The WTiN Podcast

Picanol

January 18, 2021 Frederic Dryhoel Season 6 Episode 9
The WTiN Podcast
Picanol
Chapters
The WTiN Podcast
Picanol
Jan 18, 2021 Season 6 Episode 9
Frederic Dryhoel

In this episode of The WTiN Podcast, we talk to Frederic Dryhoel, corporate communication manager, and Lieven Beke, marketing and product manager, at Picanol. 

In this podcast, Dyhoel and Beke start by talking about how far the company has come in its 85 years. For example, its flying shuttle machine back in the day had a weaving width of two metres and could complete around 140 weft insertions per minute. Now, its modern machines can achieve around 2,000 weft insertions per minute and the weaving width goes up to 540 cm.

Not only has the speed and size of the machines changes, but so has the technology – Dryhoel and Beke take pride in saying that Picanol is ‘driven by data’ and has been making digital advances way before the Industry 4.0 term came about. Elsewhere, the pair talk about Covid-19 and how the business has had to adapt to launch products virtually and communicate with its customers in a different way. 

Meanwhile, they mention how other technology such as virtual reality (VR) goggles have been assisting with remote assembly and training, and what the company’s plans are for 2021 and beyond. 

Founded in 1936 and headquartered in Belgium, Picanol develops, produces and sells high-tech weaving machines where insertion is based on airjet or rapier technology. Around 2,600 weaving mills worldwide use the company’s products which translates to about 175,000 machines currently in operation.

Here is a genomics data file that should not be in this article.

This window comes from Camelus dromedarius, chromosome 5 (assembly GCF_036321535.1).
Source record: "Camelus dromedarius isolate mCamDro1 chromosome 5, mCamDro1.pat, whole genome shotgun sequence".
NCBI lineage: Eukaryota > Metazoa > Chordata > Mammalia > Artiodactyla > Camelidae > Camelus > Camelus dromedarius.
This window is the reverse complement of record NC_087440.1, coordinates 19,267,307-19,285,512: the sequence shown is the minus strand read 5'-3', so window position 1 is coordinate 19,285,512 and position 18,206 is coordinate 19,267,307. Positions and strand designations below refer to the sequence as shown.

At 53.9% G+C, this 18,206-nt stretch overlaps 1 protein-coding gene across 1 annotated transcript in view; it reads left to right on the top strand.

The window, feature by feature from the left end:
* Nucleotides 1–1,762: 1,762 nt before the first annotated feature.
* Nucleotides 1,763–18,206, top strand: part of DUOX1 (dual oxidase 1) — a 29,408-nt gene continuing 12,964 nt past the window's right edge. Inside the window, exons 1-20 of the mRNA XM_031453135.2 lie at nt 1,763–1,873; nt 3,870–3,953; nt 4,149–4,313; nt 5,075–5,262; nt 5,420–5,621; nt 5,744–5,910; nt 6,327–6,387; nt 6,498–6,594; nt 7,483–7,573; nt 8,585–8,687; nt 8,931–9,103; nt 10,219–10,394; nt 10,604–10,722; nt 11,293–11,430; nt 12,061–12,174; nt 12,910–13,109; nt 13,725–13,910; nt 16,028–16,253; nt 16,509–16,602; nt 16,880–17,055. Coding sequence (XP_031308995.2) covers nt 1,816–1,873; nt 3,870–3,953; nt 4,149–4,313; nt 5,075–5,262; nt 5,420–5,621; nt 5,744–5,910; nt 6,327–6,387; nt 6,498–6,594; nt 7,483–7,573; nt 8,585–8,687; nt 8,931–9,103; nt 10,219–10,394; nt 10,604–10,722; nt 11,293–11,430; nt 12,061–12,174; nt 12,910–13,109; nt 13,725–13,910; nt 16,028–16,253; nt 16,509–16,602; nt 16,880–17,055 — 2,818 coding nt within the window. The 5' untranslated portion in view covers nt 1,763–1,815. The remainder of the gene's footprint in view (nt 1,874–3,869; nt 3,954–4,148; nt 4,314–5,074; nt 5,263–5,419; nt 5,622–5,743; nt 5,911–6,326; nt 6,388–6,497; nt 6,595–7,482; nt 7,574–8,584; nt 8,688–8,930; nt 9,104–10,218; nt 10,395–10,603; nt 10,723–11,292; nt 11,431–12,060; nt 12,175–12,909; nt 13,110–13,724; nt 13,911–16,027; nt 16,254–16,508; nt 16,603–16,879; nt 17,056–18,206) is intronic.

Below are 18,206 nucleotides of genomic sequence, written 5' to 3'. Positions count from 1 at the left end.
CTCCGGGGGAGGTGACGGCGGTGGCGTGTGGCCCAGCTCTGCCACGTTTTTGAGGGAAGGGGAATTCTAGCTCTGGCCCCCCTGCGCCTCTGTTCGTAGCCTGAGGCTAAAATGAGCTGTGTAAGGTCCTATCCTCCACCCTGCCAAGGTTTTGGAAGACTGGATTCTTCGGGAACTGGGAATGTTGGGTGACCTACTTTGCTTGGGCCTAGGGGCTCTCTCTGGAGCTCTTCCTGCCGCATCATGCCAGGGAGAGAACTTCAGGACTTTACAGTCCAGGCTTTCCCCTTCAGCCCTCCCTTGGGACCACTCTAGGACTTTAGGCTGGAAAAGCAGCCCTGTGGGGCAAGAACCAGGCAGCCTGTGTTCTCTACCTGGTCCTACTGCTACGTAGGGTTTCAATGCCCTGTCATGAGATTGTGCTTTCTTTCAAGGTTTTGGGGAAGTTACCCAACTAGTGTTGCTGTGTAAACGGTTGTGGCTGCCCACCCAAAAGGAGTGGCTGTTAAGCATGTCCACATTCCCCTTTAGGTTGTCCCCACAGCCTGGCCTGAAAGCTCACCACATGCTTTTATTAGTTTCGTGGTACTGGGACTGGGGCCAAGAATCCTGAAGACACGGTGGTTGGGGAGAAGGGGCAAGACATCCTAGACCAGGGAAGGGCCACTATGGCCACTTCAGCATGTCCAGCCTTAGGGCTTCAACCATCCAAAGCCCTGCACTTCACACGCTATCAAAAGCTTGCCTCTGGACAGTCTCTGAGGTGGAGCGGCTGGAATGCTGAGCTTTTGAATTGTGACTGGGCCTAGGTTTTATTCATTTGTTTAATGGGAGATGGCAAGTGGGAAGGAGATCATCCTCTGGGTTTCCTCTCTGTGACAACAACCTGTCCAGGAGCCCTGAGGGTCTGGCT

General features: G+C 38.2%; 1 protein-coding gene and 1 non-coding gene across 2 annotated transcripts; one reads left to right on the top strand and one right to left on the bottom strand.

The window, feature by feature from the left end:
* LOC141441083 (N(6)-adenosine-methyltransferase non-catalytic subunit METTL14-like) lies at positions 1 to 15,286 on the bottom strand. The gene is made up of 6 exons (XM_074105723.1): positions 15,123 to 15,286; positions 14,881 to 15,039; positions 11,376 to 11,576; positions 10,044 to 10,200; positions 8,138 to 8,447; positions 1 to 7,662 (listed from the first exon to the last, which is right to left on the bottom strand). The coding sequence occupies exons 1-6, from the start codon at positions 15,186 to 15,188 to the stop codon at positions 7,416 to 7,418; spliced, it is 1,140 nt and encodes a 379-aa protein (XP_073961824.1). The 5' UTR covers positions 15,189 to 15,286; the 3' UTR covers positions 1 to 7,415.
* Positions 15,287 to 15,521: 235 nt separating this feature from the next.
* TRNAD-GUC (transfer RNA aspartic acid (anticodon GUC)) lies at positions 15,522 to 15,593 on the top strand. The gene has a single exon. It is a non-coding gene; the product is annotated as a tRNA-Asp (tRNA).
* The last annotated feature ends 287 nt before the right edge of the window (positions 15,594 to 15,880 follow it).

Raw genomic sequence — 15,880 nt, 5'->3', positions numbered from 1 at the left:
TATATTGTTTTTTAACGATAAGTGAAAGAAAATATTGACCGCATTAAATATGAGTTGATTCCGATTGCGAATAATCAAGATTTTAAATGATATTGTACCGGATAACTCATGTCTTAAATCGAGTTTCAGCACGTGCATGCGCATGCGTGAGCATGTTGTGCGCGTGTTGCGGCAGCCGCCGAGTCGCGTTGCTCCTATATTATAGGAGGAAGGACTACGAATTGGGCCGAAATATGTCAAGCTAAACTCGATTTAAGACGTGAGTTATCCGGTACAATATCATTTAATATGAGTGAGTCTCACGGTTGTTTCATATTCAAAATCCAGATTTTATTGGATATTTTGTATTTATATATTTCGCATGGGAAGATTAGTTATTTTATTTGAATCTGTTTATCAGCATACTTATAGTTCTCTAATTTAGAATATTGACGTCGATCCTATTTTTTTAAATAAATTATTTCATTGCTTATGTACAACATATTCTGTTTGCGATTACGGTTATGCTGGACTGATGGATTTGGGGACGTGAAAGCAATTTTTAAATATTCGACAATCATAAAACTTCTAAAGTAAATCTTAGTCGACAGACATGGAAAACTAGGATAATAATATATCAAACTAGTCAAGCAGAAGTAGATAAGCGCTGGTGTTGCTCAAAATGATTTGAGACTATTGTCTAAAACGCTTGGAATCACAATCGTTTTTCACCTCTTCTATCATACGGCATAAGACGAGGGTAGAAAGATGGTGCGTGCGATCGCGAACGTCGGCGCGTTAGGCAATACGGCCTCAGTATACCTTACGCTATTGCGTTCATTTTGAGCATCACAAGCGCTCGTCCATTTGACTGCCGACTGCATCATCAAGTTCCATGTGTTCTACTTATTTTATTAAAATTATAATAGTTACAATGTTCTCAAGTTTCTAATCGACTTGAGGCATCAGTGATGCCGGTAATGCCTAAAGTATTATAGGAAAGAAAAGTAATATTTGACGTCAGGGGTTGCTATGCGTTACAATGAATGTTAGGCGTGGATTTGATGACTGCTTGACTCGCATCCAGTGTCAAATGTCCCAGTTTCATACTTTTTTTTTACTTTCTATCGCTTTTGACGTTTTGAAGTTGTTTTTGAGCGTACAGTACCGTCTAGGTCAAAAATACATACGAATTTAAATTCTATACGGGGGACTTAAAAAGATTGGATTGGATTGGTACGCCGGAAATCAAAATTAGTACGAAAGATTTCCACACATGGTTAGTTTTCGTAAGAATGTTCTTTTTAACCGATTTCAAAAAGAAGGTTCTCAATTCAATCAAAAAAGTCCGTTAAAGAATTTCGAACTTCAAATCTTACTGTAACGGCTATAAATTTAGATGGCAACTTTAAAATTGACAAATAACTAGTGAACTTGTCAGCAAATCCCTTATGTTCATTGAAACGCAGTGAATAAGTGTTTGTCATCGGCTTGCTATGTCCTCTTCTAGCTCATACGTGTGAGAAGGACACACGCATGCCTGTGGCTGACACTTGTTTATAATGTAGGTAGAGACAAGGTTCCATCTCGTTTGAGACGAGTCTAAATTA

Show Notes

In this episode of The WTiN Podcast, we talk to Frederic Dryhoel, corporate communication manager, and Lieven Beke, marketing and product manager, at Picanol. 

In this podcast, Dyhoel and Beke start by talking about how far the company has come in its 85 years. For example, its flying shuttle machine back in the day had a weaving width of two metres and could complete around 140 weft insertions per minute. Now, its modern machines can achieve around 2,000 weft insertions per minute and the weaving width goes up to 540 cm.

Not only has the speed and size of the machines changes, but so has the technology – Dryhoel and Beke take pride in saying that Picanol is ‘driven by data’ and has been making digital advances way before the Industry 4.0 term came about. Elsewhere, the pair talk about Covid-19 and how the business has had to adapt to launch products virtually and communicate with its customers in a different way. 

Meanwhile, they mention how other technology such as virtual reality (VR) goggles have been assisting with remote assembly and training, and what the company’s plans are for 2021 and beyond. 

Founded in 1936 and headquartered in Belgium, Picanol develops, produces and sells high-tech weaving machines where insertion is based on airjet or rapier technology. Around 2,600 weaving mills worldwide use the company’s products which translates to about 175,000 machines currently in operation.